"Second, unless a deal was made quickly, companies may trigger contingency plans at an early stage of the negotiations, leaving a later deal meaningless.
"Leaving the customs union would leave the UK a free hand to negotiate third-country trade deals, such as with China or the US.
"We are not optimistic, however, that third-country deals could replace the UK’s existing trade arrangements soon.
"Trade deals are highly complex and it would be highly challenging to negotiate them under the current political timetable.
"The benefits of seeking third-country deals are also questionable given increasing evidence of protectionism and slowing global trade.
"Today’s news also leaves questions over the future of UK financial services.
"Reports last week signalled that EU Commission negotiator Barnier was considering transitional arrangements for the City of London to safeguard lending and liquidity in the EU.
"It is unclear, however, how full UK sovereignty from ECJ decisions can be made compatible with continued bank access to passporting and many aspects of the Eurozone’s financial infrastructure such as Target 2 and euro swaps clearing.
"The reported hard-line stance is also likely to increase domestic political instability, with many MPs concerned that Single Market Access should be the highest priority for negotiations.
"It should also raise tensions with the Scottish government, with SNP leader Nicola Sturgeon having pledged her support for a second independence referendum if Scotland does not remain in the Single Market.
"In terms of next steps, we anticipate a decision on the Supreme Court appeal over the government’s Triggering of Article 50 to be likely on one the forthcoming two Wednesdays.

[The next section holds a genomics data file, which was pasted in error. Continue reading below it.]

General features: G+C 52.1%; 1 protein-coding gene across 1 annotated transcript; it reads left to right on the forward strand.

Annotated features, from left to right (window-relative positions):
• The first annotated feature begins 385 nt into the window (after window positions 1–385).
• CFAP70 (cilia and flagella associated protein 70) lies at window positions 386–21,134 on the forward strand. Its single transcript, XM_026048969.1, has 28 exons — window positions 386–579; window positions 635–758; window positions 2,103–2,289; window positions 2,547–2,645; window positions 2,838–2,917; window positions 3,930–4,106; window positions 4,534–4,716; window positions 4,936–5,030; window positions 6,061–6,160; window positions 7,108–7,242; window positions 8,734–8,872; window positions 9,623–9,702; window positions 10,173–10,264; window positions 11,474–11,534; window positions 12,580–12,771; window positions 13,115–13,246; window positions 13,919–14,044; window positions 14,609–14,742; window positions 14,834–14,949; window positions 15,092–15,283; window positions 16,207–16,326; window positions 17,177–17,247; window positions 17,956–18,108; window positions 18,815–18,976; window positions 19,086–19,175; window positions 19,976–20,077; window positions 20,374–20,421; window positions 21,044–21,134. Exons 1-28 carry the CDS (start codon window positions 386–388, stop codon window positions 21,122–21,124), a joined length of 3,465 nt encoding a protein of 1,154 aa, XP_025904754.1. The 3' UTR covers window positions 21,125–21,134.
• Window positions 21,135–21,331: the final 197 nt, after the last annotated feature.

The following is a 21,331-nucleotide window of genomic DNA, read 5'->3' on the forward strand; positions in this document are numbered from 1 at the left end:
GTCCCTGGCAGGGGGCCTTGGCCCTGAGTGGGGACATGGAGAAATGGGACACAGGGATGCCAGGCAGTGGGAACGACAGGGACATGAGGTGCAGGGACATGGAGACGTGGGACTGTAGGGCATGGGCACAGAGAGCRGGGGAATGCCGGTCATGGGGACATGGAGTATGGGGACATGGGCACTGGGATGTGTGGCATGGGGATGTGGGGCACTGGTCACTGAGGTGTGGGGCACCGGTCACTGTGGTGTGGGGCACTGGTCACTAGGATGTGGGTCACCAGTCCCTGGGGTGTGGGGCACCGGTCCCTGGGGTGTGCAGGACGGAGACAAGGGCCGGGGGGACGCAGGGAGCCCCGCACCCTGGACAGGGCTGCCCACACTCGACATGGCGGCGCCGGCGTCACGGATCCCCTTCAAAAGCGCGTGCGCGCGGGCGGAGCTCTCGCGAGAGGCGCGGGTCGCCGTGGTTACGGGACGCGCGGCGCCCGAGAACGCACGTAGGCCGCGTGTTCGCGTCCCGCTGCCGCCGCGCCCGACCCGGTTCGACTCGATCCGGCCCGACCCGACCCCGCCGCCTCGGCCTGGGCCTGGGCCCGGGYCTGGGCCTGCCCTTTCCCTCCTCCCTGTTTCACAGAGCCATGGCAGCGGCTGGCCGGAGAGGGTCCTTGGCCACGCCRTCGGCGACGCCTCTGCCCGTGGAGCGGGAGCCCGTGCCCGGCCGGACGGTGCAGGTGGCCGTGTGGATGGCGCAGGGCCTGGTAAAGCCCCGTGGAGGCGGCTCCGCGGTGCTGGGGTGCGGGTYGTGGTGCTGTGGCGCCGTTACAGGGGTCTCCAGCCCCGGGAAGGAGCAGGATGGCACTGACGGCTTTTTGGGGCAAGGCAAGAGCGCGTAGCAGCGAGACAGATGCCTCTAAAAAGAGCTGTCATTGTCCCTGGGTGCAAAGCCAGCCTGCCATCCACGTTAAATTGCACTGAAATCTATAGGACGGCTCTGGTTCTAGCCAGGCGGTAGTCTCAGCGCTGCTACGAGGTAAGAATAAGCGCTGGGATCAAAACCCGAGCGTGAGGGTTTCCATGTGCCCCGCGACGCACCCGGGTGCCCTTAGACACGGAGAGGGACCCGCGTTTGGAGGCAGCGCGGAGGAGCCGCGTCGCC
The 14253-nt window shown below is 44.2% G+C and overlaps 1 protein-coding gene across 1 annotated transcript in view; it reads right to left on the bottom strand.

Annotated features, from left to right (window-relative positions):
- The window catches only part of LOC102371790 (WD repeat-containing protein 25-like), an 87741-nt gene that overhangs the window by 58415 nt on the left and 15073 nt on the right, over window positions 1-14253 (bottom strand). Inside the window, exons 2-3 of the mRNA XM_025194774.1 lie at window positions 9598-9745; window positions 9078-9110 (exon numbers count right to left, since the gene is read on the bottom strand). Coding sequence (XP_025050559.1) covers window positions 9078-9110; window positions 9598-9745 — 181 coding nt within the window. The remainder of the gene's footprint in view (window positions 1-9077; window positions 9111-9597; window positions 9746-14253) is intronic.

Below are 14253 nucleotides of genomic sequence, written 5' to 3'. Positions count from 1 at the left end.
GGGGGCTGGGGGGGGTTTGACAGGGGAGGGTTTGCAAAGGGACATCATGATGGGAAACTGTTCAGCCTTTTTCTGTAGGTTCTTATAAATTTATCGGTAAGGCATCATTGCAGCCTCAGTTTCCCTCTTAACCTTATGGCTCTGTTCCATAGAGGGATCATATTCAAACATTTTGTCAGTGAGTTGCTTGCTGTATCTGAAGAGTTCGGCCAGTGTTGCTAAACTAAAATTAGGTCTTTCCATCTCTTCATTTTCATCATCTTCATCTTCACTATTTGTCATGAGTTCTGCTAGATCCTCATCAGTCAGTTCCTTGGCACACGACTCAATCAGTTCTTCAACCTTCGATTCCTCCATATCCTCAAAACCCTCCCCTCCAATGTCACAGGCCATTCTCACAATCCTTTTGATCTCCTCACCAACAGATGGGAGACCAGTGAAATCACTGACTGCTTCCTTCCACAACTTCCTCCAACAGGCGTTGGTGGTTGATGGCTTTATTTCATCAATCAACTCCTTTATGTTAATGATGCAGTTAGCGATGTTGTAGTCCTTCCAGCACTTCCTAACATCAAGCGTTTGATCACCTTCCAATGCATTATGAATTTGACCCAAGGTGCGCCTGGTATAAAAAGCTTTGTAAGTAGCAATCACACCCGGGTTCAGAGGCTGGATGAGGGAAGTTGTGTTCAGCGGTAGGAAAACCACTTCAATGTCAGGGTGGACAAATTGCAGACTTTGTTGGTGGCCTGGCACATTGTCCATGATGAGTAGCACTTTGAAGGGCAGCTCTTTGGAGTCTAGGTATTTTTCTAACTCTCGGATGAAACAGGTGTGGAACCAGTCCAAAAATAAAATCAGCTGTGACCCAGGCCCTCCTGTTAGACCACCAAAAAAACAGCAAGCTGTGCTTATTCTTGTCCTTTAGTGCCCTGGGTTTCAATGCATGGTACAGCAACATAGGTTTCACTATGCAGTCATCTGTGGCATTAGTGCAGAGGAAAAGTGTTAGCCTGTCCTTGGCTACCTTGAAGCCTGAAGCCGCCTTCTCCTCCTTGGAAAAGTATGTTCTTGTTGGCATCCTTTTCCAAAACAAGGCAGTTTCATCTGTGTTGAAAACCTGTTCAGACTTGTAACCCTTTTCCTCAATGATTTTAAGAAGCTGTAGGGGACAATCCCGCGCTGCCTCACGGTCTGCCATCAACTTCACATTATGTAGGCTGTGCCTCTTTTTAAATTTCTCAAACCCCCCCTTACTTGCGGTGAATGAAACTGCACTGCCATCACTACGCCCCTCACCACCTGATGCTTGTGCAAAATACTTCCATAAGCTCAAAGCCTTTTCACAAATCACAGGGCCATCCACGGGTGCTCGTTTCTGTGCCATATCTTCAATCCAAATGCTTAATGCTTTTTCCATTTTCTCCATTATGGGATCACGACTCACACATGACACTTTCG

"One risk associated with the appeal is that the Supreme Court rules devolved authorities must be consulted as part of triggering Article 50.
"If so (not our base case), this would leave seemingly irreconcilable differences between Westminster and Holyrood’s political priorities.
"In terms of market implications we see these press reports as a material negative should they prove accurate and a catalyst for the market beginning to price hard Brexit.
"As per our recent FX Blueprint publication, we see a deterioration in political rhetoric around Brexit as a key catalyst for further sterling weakness and see the large terms of trade shock from full exit from the Single Market consistent with GBP/USD at 1.06 or EUR/GBP close to parity respectively."
Bookies Bet on Steep Decline in Sterling
Bookies have meanwhile seen a pick-up in interest amongst punters looking to make something on Sterling's demise.
“The fears of ‘Hard’ Brexit have got the pound wobbling and we offer 8/11 that the year’s low will fall between $1.19-1.1," says Betway’s Alan Alger.
“A number of analysts have expressed deeper concerns for the UK currency, and a slide into the $1.09-1 territory is far from out of the question at 11/10. At 10/1, there’s even a sneaking feeling amongst our traders that the dollar could be stronger than the pound at some point this year,” says Alger.
Current odds at Betway:
$ to be stronger than the £ at any point in 2017: 10/1."